Hungary: Second annual BUVERO camp for young Romani women underway
The second year of BUVERO, the Romedia Foundation's summer camp for young Romani women is underway from 9-23 August in Dunavarsány, Hungary. This year the number of participants has doubled and 24 young Romani women are attending what the foundation calls an "intense and rewarding learning experience".
Just like last year, participants will have the opportunity to work with renowned professionals from all over the world, learning about everything from Romani history and culture to the power of forming a community, storytelling, media, journalism, filmography, editing and more. After these two weeks of training in citizen journalism, the best stories produced (whether video reportages, short films, or music videos) during the summer camp will be exibited in Berlin this October at the BUVERO EXPO.
That exhibition will benefit from being seen by a broad international
audience, furthering Romedia's goal of making Romani culture and history better-known
throughout the world as a way to combat prejudice and stereotypes. It will
feature cross-border cultural learning sessions, a workshop on the exhibition, a
contemporary art exhibition highlighting Romani culture, a Time Capsule
installation and performance at the TAK Theater im Aufbau Haus, as well as film
screenings and discussions with innovative performers.
That event is being organized in collaboration with TAK Theater im Aufbau Haus and the Galerie Kai Dikhas in Berlin. It will be a comprehensive contemporary art and media happening built around projects that have already come to fruition as well as the new artworks and media created during this year's Buvero camp, the workshops of BUVERO EXPO, and new audio-visual performances stemming from collaborations between contemporary artists, musicians and actors.
The summer camp so far
Romedia Foundation says that on 9 August, 24 young Romani women arrived at the camp site in Dunavarsány with "high expectations and excitement about these new learning opportunities!" Romedia's executive director, Katalin Barsony, familiarised the participants with the concept of the Media Summer Camp and set the tone for the next 15 days.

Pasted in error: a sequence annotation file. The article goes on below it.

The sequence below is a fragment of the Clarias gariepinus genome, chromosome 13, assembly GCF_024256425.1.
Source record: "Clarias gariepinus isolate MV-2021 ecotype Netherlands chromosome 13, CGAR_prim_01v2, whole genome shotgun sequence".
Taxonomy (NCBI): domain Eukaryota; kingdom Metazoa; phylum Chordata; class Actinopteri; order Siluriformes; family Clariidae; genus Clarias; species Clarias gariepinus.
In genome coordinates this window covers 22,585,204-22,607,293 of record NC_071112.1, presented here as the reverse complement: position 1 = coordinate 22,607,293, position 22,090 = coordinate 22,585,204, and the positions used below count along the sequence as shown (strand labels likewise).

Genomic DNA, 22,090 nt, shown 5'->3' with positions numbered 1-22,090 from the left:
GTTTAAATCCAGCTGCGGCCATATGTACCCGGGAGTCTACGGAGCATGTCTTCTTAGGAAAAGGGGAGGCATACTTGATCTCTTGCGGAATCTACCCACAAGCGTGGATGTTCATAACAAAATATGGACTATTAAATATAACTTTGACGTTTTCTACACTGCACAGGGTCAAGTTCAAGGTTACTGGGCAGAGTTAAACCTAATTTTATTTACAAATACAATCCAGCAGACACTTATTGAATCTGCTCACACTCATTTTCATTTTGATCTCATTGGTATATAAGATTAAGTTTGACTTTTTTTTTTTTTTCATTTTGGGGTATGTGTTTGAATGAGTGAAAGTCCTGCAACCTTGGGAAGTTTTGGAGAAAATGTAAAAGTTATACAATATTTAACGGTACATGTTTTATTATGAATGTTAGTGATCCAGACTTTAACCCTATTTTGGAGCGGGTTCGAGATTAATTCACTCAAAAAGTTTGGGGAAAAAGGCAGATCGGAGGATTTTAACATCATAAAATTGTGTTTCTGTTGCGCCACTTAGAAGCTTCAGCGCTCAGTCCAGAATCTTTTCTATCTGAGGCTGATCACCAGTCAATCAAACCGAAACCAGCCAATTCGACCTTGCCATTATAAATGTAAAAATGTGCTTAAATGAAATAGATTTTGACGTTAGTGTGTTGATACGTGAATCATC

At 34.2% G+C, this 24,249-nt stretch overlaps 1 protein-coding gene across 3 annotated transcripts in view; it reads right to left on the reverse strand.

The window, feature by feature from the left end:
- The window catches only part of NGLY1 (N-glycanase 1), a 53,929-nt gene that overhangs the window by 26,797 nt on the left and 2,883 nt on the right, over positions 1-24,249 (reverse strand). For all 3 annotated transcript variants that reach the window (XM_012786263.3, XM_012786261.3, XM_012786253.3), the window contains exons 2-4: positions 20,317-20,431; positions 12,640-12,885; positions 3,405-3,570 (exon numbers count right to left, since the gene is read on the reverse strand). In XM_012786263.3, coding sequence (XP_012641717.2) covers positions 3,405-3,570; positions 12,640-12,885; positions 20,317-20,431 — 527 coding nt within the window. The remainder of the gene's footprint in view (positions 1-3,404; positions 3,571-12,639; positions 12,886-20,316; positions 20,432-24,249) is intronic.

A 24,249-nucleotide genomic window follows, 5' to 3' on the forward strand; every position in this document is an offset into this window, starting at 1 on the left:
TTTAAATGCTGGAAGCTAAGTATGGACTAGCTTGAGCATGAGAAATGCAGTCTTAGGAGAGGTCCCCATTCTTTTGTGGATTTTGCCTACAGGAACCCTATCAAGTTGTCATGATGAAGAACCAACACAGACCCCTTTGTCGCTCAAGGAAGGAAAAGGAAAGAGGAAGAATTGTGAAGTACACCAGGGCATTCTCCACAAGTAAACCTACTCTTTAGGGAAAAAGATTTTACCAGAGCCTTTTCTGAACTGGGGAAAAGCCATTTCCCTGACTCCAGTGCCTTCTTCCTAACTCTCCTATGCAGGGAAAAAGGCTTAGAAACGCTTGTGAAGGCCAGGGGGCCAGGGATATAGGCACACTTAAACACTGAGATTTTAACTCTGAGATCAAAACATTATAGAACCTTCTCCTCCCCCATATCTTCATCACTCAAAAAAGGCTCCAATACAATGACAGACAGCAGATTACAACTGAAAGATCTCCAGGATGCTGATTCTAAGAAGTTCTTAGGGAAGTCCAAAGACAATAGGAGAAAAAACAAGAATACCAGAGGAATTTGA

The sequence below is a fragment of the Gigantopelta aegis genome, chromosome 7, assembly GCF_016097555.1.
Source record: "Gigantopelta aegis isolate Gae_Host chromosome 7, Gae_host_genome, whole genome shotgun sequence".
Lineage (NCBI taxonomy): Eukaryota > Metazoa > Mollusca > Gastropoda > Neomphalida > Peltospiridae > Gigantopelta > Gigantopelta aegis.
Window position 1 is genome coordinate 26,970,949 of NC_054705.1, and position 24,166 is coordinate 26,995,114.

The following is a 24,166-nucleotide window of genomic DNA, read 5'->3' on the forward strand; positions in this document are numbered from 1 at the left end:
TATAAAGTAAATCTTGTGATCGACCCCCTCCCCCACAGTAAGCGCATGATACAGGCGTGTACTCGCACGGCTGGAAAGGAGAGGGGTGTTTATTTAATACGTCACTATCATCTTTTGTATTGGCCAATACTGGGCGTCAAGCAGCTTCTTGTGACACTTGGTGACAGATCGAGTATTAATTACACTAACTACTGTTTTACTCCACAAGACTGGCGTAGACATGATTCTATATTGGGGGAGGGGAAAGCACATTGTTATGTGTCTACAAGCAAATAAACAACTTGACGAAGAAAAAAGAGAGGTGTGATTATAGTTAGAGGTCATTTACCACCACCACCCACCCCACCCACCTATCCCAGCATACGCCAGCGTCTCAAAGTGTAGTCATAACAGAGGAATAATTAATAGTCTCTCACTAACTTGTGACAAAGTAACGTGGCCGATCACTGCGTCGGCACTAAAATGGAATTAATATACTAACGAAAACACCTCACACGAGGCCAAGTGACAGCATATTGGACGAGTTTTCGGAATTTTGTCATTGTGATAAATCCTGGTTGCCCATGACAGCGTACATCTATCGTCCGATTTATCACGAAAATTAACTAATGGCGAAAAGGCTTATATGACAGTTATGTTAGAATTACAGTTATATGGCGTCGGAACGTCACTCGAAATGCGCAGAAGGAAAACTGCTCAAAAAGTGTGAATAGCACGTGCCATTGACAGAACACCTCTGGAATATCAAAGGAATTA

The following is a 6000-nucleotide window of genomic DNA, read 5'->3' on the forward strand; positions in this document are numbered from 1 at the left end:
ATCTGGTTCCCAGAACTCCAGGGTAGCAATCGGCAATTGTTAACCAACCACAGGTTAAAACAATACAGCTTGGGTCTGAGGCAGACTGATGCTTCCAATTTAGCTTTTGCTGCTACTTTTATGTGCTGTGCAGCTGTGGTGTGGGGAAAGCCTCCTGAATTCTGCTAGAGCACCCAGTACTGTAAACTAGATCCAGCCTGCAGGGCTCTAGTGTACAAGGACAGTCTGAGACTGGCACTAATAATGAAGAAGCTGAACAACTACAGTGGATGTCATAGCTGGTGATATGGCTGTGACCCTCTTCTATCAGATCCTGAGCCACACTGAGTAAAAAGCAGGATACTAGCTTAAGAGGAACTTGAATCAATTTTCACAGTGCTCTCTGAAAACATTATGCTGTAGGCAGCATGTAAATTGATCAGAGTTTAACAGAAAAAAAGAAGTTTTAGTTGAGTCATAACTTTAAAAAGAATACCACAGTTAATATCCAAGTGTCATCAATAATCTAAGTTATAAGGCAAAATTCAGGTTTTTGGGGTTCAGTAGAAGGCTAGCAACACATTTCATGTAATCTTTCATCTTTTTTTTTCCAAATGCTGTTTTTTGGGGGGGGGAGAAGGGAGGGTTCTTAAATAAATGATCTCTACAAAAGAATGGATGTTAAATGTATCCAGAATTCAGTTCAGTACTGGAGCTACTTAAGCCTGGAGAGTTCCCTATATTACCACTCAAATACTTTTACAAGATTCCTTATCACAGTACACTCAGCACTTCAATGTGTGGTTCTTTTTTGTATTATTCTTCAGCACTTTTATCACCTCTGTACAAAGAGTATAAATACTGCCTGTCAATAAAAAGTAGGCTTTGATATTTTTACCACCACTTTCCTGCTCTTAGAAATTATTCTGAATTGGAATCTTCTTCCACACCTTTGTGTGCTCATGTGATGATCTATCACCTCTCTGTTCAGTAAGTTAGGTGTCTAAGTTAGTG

The first lecture, on prejudice, was given by Professor Síklaki István of ELTE University. Agnes Daroczi, an activist, former TV presenter, founding member of Romedia and journalist lectured on Romani identity and what it means to be of Romani heritage.
The discussion of these issues was set in the context of how the visual depiction practices of the mainstream media portray Romani people. Journalist and sociologist Vera Munk then gave several lectures about media, starting with an introduction to basic journalism, and continuing with a lecture on professional journalism and reporting.
Both of her lectures discussed film/video and print media as well as postmodern media and blogging. The first five days of theoretical training will be followed by 10 days of practice.
Romedia says the practical sessions are the "most exciting and important" part of the summer camp, as participants will get an opportunity to start expressing themselves creatively, both behind the camera and in front of it. Participants have already interviewed each other to report directly from BUVERO.
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